OKLAHOMA CITY – Oklahoma taxpayers are set to save $40 million during the current state budget year and each year thereafter, according to a recent report.
The Information Services Division of the state’s Office of Management and Enterprise Services released its fiscal year-end report detailing the savings from the recently enacted plan to consolidate state government information technology processes. The report shows savings estimates continuing to climb and demonstrates that approximately $40 million in annual savings has already been achieved even though many state agencies still have not been incorporated into the consolidation process.
The savings can be attributed in part to lower software costs due to the combining of the state agencies’ purchasing power and a 17 percent reduction in the number of IT positions needed to maintain the consolidated IT infrastructure. The plan also details additional levels of cost avoidance in addition to the $40 million in savings, including $1.8 million of potential cost avoidance after the centralized IT operation rectified software licensing-related liabilities previously incurred by state agencies.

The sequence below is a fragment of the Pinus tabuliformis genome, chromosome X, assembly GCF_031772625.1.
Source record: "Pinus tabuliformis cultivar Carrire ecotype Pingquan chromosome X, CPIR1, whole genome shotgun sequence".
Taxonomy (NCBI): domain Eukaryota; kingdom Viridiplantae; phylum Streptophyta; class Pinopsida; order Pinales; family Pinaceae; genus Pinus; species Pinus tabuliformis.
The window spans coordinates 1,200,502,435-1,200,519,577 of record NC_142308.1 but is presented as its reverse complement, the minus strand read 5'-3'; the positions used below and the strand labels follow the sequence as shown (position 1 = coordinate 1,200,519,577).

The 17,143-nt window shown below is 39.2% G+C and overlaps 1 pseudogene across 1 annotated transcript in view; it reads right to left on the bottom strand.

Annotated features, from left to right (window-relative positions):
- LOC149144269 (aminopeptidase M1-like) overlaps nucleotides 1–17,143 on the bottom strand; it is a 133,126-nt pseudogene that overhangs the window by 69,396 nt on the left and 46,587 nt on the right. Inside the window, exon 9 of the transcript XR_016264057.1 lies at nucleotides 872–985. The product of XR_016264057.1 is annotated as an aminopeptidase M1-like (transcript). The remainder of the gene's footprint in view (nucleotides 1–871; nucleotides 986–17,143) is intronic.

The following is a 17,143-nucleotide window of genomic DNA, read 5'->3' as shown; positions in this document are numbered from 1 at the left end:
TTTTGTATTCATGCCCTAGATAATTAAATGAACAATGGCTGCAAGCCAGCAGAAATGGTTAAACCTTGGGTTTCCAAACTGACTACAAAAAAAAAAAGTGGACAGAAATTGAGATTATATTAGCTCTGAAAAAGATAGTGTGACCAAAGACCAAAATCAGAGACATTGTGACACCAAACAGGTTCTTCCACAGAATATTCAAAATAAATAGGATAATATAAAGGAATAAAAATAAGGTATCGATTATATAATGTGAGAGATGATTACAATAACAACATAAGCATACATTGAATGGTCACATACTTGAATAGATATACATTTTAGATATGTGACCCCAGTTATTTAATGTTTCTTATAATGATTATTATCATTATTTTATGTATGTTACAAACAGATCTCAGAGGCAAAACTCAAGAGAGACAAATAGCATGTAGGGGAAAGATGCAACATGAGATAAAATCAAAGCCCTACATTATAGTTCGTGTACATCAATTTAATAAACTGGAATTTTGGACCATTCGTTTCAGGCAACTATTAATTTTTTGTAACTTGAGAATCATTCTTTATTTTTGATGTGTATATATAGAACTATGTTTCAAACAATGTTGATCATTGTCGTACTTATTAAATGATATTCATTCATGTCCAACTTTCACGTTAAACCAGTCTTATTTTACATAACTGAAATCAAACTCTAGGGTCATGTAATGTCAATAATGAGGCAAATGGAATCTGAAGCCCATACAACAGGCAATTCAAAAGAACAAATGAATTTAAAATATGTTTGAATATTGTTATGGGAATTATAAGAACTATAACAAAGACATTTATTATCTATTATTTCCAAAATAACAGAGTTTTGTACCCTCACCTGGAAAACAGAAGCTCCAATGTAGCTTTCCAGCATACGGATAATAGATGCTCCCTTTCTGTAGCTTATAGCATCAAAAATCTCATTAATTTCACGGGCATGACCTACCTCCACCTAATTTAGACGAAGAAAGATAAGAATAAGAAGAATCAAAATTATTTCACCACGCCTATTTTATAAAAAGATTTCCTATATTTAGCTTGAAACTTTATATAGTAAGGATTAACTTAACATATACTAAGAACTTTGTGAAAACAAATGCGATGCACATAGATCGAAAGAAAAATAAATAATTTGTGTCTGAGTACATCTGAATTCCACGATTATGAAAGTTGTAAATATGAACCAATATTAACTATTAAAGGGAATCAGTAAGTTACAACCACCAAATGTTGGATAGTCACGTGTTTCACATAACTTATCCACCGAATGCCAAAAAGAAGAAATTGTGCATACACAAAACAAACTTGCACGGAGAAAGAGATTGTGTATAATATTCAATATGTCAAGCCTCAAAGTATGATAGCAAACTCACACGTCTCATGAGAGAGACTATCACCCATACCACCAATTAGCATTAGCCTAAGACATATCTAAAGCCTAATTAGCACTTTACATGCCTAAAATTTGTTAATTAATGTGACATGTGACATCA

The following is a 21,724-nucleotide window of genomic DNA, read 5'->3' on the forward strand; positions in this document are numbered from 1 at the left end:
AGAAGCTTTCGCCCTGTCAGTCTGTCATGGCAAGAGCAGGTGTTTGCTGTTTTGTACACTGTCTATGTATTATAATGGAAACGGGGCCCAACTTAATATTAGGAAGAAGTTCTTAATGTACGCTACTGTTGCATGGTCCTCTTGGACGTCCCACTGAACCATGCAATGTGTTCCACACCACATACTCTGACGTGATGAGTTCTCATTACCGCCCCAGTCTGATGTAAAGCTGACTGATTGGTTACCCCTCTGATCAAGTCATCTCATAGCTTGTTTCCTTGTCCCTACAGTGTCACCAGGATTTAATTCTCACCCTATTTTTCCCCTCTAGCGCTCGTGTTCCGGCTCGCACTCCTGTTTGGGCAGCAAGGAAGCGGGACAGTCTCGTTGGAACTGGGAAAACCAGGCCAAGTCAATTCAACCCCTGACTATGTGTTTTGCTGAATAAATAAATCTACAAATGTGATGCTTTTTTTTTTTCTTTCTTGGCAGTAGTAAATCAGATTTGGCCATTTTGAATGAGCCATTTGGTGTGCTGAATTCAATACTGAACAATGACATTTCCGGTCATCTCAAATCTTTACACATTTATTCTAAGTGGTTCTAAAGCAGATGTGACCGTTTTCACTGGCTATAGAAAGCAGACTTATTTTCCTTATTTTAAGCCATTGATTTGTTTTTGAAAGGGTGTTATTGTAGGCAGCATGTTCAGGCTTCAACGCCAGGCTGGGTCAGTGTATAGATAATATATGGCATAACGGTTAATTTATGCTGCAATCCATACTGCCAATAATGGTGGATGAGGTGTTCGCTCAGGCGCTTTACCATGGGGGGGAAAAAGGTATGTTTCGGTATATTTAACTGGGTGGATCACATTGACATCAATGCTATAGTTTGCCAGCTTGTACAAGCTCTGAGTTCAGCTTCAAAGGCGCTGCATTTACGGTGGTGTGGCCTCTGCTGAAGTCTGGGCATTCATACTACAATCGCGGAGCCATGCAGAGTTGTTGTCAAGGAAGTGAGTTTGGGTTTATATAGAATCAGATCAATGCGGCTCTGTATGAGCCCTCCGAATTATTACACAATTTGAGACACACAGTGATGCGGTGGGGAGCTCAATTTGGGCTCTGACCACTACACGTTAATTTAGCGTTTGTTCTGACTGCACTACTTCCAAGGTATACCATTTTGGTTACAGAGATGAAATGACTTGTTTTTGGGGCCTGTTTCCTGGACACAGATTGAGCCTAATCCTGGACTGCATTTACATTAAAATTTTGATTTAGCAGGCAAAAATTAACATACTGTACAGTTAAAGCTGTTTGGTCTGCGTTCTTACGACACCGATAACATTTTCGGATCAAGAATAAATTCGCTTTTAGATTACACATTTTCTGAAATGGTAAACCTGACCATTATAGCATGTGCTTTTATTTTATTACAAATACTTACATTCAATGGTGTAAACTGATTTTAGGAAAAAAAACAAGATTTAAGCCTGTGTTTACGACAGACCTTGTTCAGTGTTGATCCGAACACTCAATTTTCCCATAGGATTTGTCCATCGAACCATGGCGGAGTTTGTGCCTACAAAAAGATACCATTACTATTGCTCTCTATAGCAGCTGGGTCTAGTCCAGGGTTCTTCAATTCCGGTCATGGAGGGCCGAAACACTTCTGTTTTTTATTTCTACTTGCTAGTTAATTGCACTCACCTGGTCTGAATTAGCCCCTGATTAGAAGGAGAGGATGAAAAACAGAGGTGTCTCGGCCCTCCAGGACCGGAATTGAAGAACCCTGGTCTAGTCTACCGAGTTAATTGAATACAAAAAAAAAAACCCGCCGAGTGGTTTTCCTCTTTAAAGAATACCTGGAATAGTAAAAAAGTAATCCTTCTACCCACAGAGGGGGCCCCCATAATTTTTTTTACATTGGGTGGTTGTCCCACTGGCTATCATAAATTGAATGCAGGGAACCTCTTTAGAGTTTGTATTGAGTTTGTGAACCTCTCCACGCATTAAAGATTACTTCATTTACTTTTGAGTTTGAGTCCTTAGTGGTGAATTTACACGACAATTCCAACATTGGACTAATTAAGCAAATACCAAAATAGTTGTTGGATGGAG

When the Oklahoma Legislature passed the proposal, it required IT officials to realize a savings of at least 15 percent of the state’s IT spend. The report demonstrates that the consolidation has met this goal.
Last fall, Oklahoma Chief Information Officer Alex Pettit told the House Government Modernization Committee that the consolidation had allowed $30 million in annual savings. On the morning of Sept. 11, Pettit, will again testify before the committee and will inform members of the newest savings numbers. Pettit is expected to field questions on his department’s mitigation of legacy IT information security liabilities and the potential for additional savings as the consolidation continues.
“CIO Pettit is doing a fantastic job implementing this plan,” explained the consolidation’s legislative author, state Rep. David Derby, R-Owasso. “During the next legislative year, we are committed to continuing the passage of legislation that will enable these savings to continue.”
|Rep. Jason Murphey|
Pettit’s testimony is expected to take place at approximately 11 a.m. Sept. 11 in Committee Room 432A at the state Capitol building. The meeting is open and the public is encouraged to attend.